Who is the most famous pharaoh?


Everyone knows Tutankhamun, it seems, simply because his tomb was discovered a hundred years ago and found mostly undisturbed. He was just a boy when he was King and died young and unaccomplished. Cleopatra is also famous — primarily for her famous lovers, and for being the last Pharaoh. But the most famous in his day and age? The greatest? The one who ‘made Egypt great again’? Ramesses II

Ramesses II was a badass to the max. He reigned for 66 years, dying at the ripe old age of 91. He was already fighting wars in Syria at the age of 14 back when he was his father Seti’s crown prince. He also fathered 200(!) children, built countless monuments and expanded his empire enormously. Under his reign, one of his sons built the world’s first library, safeguarding knowledge for future generations. The Greeks knew Ramesses as “Ozymandias”. His face is the only one of all the characters in the Bible who we have seen. This is the face of a guy who’d known Moses. But also a man so powerful that to him, Moses would have been little more than a flea.
When they found the remains of Ramesses, he was found to still possess some of his original hair, which was curly and reddish in color as well as most of his teeth. He appeared to be in remarkably good shape for a man his age. I remember being amazed as a boy to read of how long he had lived, all those thousands of years ago. Long before Christ, the Romans, Alexander the Great. Back in the days when somewhere far away in a remote corner of Siberia the final mammoths were slowly dying out, there was a leader in Egypt so powerful, ruling so long, that few of his subjects had any recollection of life before his ascension to power.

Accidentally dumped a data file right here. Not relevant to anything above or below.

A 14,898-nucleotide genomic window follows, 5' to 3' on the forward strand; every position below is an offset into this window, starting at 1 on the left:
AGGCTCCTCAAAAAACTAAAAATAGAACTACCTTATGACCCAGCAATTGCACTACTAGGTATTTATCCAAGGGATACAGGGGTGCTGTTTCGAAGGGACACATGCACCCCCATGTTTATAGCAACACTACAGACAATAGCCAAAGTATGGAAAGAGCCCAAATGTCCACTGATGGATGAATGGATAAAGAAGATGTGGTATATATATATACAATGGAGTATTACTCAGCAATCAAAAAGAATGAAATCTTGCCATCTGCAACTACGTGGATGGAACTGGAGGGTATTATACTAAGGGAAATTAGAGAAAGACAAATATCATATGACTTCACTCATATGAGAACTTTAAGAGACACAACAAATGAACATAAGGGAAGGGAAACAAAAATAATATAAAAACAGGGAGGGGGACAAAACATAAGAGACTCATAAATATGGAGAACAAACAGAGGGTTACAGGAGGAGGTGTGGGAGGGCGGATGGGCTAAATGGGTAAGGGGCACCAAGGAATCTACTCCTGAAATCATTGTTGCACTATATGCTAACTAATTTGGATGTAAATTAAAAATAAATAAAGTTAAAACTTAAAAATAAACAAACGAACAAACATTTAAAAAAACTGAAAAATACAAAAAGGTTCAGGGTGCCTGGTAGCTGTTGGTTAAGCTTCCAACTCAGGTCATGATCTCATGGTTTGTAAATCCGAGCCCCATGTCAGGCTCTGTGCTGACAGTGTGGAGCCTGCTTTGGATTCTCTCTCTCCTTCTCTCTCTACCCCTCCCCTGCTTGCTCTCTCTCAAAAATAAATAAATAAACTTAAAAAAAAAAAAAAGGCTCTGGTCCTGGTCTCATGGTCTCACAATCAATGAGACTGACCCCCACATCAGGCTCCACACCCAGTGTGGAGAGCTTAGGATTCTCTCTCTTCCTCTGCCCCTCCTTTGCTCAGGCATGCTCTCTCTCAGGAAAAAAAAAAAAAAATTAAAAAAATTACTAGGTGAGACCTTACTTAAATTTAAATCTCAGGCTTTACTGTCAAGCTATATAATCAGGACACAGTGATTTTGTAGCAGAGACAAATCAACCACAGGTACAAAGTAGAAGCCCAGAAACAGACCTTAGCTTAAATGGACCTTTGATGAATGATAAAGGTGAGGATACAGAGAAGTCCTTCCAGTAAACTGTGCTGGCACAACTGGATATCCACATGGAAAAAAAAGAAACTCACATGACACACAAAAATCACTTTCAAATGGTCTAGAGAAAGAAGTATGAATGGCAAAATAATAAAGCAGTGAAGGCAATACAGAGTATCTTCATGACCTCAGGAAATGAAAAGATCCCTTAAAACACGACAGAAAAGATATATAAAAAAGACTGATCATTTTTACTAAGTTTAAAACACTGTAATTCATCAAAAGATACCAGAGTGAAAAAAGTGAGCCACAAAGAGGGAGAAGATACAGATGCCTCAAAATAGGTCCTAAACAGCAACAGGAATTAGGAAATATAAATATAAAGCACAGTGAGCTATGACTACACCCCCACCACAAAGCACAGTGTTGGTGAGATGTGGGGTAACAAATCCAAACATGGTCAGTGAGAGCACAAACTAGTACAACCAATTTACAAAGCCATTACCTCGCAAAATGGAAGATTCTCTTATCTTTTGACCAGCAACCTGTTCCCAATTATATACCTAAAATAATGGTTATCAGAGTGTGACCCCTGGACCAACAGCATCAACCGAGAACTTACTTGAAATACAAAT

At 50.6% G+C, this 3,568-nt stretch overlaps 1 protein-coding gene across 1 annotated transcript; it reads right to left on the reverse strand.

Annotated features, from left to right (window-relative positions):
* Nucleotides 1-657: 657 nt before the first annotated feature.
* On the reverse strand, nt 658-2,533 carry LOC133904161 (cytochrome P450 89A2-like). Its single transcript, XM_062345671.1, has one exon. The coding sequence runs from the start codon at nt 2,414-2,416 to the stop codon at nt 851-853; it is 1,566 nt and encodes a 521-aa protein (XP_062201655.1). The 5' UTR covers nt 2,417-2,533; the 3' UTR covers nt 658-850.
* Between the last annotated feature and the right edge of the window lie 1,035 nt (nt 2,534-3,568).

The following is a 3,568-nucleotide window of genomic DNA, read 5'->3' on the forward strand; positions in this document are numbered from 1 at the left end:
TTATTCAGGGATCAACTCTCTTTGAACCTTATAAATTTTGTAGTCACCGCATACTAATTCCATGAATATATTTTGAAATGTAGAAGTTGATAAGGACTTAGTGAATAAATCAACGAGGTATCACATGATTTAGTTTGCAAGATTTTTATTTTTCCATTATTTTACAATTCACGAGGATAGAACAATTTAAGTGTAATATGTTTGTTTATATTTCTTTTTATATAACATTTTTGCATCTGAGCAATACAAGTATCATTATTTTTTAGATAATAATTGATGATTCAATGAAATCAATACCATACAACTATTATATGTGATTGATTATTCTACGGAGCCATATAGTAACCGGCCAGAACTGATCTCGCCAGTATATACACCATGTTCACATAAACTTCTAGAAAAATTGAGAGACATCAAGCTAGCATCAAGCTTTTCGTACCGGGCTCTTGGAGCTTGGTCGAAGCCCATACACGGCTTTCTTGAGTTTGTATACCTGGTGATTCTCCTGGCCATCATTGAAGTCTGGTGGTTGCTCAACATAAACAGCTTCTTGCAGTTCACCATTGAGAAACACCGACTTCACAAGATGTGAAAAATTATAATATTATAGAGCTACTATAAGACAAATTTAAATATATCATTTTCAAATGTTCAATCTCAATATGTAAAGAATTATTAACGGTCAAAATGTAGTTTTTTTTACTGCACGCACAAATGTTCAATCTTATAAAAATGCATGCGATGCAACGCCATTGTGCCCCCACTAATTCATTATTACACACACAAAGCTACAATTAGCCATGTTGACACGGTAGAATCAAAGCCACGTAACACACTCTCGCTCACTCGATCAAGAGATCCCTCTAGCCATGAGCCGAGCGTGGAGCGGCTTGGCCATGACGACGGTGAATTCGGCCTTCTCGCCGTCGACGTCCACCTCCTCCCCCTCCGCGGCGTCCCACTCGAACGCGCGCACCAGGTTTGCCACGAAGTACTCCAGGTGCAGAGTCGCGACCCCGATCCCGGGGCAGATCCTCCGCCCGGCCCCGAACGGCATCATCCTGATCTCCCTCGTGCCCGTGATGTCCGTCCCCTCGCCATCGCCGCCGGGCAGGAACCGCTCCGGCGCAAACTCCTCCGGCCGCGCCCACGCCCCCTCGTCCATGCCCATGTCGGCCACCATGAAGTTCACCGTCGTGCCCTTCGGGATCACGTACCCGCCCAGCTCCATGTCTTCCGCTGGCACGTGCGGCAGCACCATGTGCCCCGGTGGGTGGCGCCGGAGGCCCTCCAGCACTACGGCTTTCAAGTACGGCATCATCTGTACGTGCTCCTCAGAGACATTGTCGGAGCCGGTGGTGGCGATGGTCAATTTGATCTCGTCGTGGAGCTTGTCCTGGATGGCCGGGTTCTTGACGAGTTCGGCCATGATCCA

He died, as all men do. His numerous descendants now encompass most of current Egypt and the Middle East. When they found his mummified remains and flew them abroad to preserve them, the Egyptian government issued the great Pharaoh, ancestor of all of Egypt, a passport.
As a sign of ultimate respect, they wrote on the passport, underneath profession: ‘King (deceased)’.

As a sign of ultimate respect, they wrote on the passport, underneath profession: ‘King (deceased)’.

By Jean-Marie Valheur

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